National Archives Wants to Use AI to Improve ‘Unsophisticated Search’ and Create ‘Self-Describing Records’


The National Archives and Records Administration wants to automate its records management processes to limit manual metadata tagging while improving the search function.

The National Archives and Records Administration—the keepers of all government records—manages millions of digital records. But users have trouble finding the records they’re looking for, and the current manual metadata tagging processes aren’t sufficient.

The agency recently held a virtual informational day outlining its goals for integrating artificial intelligence and machine learning into two ongoing projects: personalizing the catalog search function and automating metadata tagging.

The archive’s catalog currently holds more than 120 million digital records, as well as “archival metadata and other types of records, including electronic databases.” However, the system has “an unsophisticated search” function, according to a request for information.

While NARA employees add metadata tags to digital records, “There is a delta between what NARA has been able to describe and the specific information that users want from our records,” the RFI states, asking, “Can AI fill the gap?”

During an informational day held in early April, NARA executives outlined some of the challenge, including a single search returning a flood of results from the same source—making it difficult to sift through to find multiple sources—and difficulty distinguishing between records with similar names, such as a search for “Truman” the president versus “Truman” the aircraft carrier.

The current search function also is not able to return accurate results if the search term input is not exactly the same as it exists in the metadata.

The RFI is seeking feedback on automated solutions that can analyze how users search the digital archives and associate those search terms with the appropriate record.

This effort is also looking at ways to customize the search experience for returning users.

“Can we customize the experience so that the user gets to what they want more quickly? What tools can we use to improve the search experience for the user without requiring additional manual work from our staff?” the RFI asks.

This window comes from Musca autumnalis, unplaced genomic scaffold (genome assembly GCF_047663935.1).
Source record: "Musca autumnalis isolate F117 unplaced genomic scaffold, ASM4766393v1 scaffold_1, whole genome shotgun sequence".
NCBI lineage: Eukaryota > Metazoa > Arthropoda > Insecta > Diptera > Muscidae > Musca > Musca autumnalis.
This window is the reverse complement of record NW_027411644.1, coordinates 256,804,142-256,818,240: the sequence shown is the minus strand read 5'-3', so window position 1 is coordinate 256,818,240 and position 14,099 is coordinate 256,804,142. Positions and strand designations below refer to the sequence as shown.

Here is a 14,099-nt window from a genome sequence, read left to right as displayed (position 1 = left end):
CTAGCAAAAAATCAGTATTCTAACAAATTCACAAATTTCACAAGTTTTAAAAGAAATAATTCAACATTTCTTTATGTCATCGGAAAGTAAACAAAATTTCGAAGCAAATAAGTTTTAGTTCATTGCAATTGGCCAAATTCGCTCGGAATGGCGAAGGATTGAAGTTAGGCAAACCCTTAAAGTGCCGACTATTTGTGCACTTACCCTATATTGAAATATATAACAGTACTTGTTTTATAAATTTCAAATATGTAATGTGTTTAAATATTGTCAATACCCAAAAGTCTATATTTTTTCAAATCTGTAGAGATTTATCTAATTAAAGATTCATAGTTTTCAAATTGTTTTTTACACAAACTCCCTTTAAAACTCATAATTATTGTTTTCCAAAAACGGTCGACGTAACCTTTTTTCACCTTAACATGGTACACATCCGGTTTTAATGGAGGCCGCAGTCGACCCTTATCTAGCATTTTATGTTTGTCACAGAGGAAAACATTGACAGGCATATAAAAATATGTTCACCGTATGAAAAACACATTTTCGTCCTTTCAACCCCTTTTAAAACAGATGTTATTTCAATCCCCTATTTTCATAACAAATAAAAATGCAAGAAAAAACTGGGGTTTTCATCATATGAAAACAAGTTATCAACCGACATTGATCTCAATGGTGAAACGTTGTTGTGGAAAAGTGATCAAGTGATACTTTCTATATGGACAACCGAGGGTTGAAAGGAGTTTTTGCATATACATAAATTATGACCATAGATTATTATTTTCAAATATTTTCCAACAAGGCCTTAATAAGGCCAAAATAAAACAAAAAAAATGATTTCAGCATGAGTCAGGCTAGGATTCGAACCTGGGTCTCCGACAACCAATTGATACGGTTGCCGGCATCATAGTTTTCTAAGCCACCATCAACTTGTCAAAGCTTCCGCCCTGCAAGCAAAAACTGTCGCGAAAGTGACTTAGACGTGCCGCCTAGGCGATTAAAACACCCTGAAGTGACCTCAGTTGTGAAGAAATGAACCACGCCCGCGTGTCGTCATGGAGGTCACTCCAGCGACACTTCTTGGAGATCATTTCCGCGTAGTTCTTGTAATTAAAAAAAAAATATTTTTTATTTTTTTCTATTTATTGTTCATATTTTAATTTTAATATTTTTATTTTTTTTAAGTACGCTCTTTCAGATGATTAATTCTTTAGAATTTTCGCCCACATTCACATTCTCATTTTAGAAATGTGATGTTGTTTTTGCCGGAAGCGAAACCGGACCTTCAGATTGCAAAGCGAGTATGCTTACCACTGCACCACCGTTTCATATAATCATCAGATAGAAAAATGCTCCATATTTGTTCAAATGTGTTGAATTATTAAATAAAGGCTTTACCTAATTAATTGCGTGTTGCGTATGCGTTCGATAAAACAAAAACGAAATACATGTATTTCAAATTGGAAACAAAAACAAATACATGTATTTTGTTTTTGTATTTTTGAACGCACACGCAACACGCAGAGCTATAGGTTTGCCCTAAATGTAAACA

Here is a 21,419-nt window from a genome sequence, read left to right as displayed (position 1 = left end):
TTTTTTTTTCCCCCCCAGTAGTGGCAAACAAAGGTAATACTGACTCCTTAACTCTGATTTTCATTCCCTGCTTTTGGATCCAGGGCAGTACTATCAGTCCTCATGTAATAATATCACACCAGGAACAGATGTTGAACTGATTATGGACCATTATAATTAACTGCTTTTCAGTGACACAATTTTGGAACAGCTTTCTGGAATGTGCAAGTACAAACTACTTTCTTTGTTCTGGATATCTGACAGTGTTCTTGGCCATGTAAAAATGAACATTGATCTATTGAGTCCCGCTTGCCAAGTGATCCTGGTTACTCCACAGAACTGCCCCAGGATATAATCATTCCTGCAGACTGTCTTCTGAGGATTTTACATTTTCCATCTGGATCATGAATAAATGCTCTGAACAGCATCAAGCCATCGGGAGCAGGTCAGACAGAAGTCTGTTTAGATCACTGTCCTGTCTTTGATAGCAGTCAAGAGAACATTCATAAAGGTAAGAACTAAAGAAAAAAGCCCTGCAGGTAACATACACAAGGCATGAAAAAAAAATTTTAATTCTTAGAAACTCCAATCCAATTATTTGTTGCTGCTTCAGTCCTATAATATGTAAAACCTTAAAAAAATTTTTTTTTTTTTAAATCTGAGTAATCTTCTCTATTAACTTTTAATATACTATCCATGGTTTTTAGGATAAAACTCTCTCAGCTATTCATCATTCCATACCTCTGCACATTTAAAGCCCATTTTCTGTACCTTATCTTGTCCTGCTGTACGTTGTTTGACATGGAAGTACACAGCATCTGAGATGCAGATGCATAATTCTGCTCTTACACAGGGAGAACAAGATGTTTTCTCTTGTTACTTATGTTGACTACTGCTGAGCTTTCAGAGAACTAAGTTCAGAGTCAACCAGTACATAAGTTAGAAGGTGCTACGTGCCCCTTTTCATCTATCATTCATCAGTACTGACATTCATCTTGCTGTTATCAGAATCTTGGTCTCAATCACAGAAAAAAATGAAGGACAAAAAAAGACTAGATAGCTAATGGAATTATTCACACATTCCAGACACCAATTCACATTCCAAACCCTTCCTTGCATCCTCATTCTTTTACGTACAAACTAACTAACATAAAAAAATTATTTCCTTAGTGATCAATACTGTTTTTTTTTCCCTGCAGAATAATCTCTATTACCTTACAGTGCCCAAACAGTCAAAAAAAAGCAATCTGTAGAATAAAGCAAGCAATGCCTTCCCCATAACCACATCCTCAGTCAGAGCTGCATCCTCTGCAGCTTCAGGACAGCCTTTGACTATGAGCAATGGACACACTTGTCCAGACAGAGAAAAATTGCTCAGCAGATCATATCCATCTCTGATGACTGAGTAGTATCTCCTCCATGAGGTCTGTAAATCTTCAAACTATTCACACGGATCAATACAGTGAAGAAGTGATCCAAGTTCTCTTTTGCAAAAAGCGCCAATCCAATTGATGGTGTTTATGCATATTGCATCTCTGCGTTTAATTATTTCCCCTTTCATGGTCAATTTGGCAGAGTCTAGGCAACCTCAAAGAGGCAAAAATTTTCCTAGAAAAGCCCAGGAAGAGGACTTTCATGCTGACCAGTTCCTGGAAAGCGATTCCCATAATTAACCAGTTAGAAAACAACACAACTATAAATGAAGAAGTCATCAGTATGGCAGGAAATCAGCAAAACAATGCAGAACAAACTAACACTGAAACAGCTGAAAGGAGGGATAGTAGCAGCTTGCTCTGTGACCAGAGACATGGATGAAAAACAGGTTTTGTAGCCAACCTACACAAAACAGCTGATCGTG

In a similar but separate line of effort, NARA officials are also looking at ways to automate the metadata tagging process to move away from relying on employees to manually tag records.

“To make digitized holdings accessible to users in the catalog, archival descriptions—metadata—must be manually entered by NARA employees prior to being uploaded,” the RFI states. “AI/ML technologies that could automate the creation of these required fields—and possibly more fields than we currently have—could greatly increase the accessibility of digitized holdings.”

The ideal solution would identify useful metadata at the point of ingest—when agencies transmit data to NARA for archiving—and automatically apply those tags as the records are archived. At that point, incoming records would be “self-describing,” rather than relying on manual descriptions.

Both of these efforts focus on answering three key questions:

  • How can NARA make records easier to find?
  • How can NARA make records available more efficiently and quickly?
  • How can NARA ensure its data’s integrity?

The RFI seeks to answer those questions while investigating the best technical solution and acquisition strategy, including:

  • Identifying and addressing data quality issues such as bias.
  • Anonymization versus personalization of user-friendly search.
  • Algorithms, frameworks and tools for creating AI solutions for the use cases, indicating outcome, addressing the strengths and limitations.
  • Comparison of capabilities provided by different cloud providers such as AWS, Azure, IBM, Google, etc.
  • Commercial off-the-shelf or cloud-based versus non-cloud based tools or frameworks.
  • Related licensing costs, operating capabilities and required support.
  • Storage and indexing capabilities agnostic to data format and type.
  • Design of pipeline for development and delivery of AI and ML solution to production.
  • Post-production activity needed such as infrastructure monitoring, debugging, job orchestration, etc.
  • Areas for cost considerations.

White papers addressing the use cases are due by noon on May 10. After reviewing those submissions, NARA officials might opt for virtual follow-up meetings, which would be scheduled after June 9.